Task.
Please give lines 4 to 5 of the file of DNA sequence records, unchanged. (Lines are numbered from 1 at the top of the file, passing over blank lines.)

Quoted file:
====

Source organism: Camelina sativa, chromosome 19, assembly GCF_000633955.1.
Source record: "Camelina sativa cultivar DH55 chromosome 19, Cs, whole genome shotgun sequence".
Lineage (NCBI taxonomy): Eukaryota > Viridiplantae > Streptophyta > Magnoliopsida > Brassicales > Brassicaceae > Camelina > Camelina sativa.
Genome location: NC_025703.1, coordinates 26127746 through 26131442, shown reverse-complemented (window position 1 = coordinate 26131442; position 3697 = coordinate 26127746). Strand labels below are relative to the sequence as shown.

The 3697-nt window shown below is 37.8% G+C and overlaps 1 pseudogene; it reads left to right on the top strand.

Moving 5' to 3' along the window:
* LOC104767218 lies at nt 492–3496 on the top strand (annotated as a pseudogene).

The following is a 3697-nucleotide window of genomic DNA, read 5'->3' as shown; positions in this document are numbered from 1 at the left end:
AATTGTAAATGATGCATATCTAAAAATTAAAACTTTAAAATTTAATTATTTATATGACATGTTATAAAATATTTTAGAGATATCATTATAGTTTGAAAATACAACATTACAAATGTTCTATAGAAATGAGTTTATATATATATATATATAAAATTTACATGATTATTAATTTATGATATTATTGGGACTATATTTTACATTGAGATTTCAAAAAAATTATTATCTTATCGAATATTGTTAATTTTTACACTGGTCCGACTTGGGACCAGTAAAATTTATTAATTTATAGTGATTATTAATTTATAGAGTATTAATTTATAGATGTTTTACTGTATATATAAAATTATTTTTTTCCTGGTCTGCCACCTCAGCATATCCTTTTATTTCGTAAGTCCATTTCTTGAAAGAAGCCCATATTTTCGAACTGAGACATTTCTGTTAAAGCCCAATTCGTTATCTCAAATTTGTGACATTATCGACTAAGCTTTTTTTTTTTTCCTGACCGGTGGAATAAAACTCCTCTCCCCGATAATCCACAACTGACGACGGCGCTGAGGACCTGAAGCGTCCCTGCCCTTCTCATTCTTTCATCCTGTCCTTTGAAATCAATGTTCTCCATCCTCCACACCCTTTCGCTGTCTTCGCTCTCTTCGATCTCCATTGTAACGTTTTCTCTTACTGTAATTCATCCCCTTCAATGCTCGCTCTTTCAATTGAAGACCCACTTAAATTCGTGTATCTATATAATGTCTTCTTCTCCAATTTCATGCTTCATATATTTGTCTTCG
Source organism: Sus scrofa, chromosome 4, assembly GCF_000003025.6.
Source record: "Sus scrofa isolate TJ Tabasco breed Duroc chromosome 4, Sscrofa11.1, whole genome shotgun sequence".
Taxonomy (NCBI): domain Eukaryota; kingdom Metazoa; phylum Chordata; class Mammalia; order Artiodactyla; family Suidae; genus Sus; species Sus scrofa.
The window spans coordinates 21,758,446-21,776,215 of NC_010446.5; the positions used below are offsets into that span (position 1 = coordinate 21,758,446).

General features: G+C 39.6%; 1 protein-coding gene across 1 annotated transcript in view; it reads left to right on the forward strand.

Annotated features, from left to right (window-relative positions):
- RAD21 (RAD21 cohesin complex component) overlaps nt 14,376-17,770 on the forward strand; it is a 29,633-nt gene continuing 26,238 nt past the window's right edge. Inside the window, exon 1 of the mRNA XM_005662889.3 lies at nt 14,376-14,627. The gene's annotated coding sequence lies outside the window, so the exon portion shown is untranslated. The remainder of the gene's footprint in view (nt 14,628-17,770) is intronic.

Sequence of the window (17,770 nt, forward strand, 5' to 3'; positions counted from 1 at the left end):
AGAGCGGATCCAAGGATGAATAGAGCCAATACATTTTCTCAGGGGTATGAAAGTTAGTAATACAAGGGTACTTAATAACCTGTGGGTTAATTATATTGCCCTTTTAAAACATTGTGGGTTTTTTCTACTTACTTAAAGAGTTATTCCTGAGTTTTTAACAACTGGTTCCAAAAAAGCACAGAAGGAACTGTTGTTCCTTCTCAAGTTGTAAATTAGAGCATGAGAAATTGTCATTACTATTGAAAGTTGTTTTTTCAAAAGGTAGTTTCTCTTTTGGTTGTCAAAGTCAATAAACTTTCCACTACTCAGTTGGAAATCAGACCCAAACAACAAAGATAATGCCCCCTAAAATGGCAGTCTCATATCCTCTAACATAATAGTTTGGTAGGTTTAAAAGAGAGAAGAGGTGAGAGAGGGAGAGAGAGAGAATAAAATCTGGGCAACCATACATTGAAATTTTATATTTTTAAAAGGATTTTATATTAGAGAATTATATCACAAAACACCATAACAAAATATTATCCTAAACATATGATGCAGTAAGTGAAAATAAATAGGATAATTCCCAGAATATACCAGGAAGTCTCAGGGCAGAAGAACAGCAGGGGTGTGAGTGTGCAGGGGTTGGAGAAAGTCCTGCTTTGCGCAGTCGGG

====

Genome location: NC_025703.1, coordinates 26127746 through 26131442, shown reverse-complemented (window position 1 = coordinate 26131442; position 3697 = coordinate 26127746). Strand labels below are relative to the sequence as shown.

The 3697-nt window shown below is 37.8% G+C and overlaps 1 pseudogene; it reads left to right on the top strand.